Tuesday, November 29, 2011

Public & Pols Support Bike Pathway

At back-to-back meetings Tuesday night, both the public and elected officials showed support for a pedestrian and bike pathway through the city.

The Economic Development Committee voted unanimously in favor of a proposed multi-use pathway, or “linear park”, running from the Wesleyan Hills residential community through Wesleyan University and into downtown. The project, estimated at one million dollars, would be financed by $800,000 in Federal Transportation Enhancement funds, with the city providing the remaining $200,000.

The project has high interest among the public. Approximately 35 people attended an informational session prior to the committee meeting, with the vast majority voicing support for the proposal -- and especially for a separate appropriation of $20,000 to develop a bicycling “master plan” to include the rest of the city. The committee also approved that expenditure.

Director of Planning, Conservation and Development Bill Warner sketched out a vision that would use 3-4 different pedestrian and bicycle pathways to connect 80% of housing with downtown. But he focused on the multi-purpose pathway from Wesleyan Hills to downtown. “This is a concept; nothing is written in stone” he said. Specific engineering questions would need to be worked out, with public input. But the application for the federal funding is due December 22nd, so the Common Council will need to vote on the application at its December 5th meeting.

Improving roadways with bike lanes, and utilizing some already existing off-road paths, the route would range 3.6 miles from Wesleyan Hills to a set of bike lockers near the Middle Oak Assurance parking garage, and be open to walkers, runners, cyclists, and rollerbladers. (See map.) Warner noted the pathway would connect both upscale housing, such as Wesleyan Hills, and lower income housing on Santangelo Circle. "I'm always talking about the urban/suburban/rural character of Middletown, and this path takes in all three" said Warner.

The Jonah Center for Earth and Art has signed on to the application as an advocate, and will attempt to "create opportunities for public input."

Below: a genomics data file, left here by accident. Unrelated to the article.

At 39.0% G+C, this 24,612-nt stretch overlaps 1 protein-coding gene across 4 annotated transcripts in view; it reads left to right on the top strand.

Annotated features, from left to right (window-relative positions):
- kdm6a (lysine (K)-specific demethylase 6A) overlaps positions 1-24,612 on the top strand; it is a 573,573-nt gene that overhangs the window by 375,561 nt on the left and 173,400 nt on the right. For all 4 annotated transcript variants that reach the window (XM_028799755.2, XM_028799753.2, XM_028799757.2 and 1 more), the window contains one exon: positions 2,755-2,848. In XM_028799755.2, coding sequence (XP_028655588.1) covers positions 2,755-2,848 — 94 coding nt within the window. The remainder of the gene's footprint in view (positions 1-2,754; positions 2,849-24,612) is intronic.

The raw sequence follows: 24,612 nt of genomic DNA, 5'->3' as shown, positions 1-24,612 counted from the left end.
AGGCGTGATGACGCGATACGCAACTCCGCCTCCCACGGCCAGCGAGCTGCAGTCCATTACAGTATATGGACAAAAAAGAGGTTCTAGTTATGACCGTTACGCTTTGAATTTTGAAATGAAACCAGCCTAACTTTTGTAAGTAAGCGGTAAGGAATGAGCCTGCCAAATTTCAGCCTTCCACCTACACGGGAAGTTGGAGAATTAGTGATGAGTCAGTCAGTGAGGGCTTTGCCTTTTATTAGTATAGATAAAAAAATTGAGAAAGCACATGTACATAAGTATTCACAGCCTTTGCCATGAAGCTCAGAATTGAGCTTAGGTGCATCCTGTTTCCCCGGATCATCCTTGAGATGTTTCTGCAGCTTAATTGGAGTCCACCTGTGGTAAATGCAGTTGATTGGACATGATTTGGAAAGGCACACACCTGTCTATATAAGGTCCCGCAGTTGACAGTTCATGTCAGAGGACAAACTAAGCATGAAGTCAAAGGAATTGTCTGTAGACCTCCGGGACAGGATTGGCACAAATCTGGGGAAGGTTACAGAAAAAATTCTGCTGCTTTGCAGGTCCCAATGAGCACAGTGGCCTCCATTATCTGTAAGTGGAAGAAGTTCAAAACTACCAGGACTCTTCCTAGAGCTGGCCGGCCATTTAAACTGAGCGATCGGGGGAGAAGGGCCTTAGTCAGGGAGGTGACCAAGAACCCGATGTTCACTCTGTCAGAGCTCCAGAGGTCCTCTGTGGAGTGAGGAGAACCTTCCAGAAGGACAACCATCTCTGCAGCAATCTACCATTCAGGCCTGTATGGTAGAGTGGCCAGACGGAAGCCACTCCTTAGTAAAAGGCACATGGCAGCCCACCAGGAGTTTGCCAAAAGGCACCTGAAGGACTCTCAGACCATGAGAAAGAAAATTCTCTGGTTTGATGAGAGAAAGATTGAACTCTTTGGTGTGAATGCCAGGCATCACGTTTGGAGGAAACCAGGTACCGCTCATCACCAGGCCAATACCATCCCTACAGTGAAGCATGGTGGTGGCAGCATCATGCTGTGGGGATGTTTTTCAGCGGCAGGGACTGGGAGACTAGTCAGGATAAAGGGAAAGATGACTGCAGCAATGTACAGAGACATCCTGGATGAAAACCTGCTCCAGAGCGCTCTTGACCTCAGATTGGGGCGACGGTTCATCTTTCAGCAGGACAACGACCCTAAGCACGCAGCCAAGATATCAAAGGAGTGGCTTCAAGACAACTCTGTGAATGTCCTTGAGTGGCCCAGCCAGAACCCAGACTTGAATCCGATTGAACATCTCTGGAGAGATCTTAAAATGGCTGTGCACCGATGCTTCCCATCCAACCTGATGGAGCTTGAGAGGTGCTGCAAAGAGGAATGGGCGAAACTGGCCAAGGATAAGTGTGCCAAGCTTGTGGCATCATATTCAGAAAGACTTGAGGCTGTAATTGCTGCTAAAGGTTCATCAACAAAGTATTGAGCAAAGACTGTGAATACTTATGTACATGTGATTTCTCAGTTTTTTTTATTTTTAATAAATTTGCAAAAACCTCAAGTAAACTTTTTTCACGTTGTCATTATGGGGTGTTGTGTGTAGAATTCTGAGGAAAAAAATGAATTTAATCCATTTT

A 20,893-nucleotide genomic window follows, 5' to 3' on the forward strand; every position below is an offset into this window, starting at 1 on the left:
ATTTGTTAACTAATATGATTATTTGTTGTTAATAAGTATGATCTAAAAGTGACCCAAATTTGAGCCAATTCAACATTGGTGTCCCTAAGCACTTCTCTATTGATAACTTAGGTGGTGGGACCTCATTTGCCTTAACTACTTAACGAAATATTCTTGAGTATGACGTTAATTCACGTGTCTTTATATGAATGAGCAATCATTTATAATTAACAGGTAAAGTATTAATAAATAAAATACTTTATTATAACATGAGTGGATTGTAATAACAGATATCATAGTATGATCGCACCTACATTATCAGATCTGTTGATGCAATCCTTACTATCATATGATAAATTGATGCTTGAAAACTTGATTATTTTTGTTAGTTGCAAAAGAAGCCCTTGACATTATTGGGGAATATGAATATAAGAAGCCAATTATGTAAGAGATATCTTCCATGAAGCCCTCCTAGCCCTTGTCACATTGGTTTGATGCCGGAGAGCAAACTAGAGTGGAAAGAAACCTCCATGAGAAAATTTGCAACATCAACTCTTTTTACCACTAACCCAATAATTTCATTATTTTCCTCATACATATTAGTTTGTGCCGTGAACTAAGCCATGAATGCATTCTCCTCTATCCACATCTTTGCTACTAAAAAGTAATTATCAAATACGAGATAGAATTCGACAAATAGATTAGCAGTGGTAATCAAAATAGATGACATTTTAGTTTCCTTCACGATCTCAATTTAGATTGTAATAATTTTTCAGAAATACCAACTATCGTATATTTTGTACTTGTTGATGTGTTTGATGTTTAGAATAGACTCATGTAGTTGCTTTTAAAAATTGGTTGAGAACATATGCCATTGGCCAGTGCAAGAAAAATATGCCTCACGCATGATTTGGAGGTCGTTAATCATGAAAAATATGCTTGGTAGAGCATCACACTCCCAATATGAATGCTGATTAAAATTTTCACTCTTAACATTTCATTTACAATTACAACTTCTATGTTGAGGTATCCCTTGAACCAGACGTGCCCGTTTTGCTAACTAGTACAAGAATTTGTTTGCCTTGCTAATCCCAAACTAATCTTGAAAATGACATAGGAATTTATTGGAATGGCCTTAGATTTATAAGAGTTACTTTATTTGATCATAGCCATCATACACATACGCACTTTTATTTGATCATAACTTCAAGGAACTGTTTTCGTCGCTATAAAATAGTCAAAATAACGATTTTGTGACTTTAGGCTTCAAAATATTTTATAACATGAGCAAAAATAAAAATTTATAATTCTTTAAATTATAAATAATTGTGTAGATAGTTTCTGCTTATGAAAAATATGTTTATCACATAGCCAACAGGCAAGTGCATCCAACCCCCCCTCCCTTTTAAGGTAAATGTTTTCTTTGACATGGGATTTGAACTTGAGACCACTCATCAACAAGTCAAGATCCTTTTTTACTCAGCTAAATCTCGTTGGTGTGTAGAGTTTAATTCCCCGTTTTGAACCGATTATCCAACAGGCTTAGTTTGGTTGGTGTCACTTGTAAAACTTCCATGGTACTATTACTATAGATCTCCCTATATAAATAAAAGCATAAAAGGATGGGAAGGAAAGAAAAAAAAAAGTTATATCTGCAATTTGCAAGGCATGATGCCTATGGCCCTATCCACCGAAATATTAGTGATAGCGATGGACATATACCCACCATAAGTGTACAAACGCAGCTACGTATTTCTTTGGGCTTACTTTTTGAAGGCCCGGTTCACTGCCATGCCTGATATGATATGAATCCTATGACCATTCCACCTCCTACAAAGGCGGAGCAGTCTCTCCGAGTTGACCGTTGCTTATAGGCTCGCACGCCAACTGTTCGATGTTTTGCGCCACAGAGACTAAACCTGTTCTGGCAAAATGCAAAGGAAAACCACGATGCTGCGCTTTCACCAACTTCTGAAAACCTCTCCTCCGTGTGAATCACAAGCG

Members of both the public and the committee questioned who would be in charge of maintaining the pathway. Warner replied it would be up to Parks & Recreation. None of the federal money may be used for maintenance.

If the project moves forward, Warner hoped to put "shovel in the ground" by 2014.

At both meetings, Warner used photo slides and a little Google Maps(r) wizardry to take a virtual tour of the proposed route. Many attendees commented on how it allowed them to see the concept more clearly. Committee member Linda Salafia said it helped persuade her. "Last week, I wouldn't have voted for this."


Elizabeth Bobrick said...

Wonderful post, thanks. Nice to read about an exciting project.

Just to clarify, Wesleyan Hills is a mix of small condos, modest houses on small lots, and some larger houses on larger lots. There are no McMansions. I'm not trying to nit pick about anybody's word choice; I just want to keep it clearly in the public eye that this project is not a benefit to be bestowed on an already "upscale" neighborhood.

Many thanks again to the Eye reporter for those of us who couldn't make it to the meeting tonight.

Bill Flood said...

Bill Warner cited the US census as saying Wes Hills was the tract in Middletown with the highest income and highest degree of education. I translated that as "upscale". There might be a better description, but that's where it came from.

Middletown Eye (Ed McKeon) said...

Nice report, Bill.

John Hall said...

I also appreciate the report. Thanks, Bill.

ctmalecyclist said...

With the shortage of funds for alternative transportation I would like to ask the Common Council and Mr. Warner to ensure this money isn't "misappropriated" to create a recreational pathway for joggers and moms with Baby Carriages, where cyclists are safer and faster remaining on the streets (where drivers will now yell at them to "get the heck off the road on onto the 'bike path' ".

There is already a Complete Streets design for creating cycling friendly communities. I would ask Mr Warner and his task force to please use that as a guideline in their design for Middletown.

I would also ask that (while not currently in the proposal) that the Complete Streets design include paths for commuters to get into and out of the city of Middletown. For the past 19 years I have been cycling to work in Hartford March-November. First from Enfield, now from Middletown. I've ridden Rt 17 (east of the river) and Newfield Street (west of the river). Both have their challenges during "rush hour". Rt 17 is out of our control but the city can work on making Newfield Street safer for cyclists by building out the shoulders or thinning the traffic lanes or just posting some signs reminding drivers to "share the road". We can also work on other corridors out of the city to Meriden and other towns where people could easily commute.

Just my two cents.

Mr. Fixit said...

WOW! 3.6 miles of bike paths for a Million bucks. No wonder this country is in trouble.

That works out to $28,600 for each of the 35 interested parties that attended the meeting. Perhaps we should buy each of them an electric vehicle instead.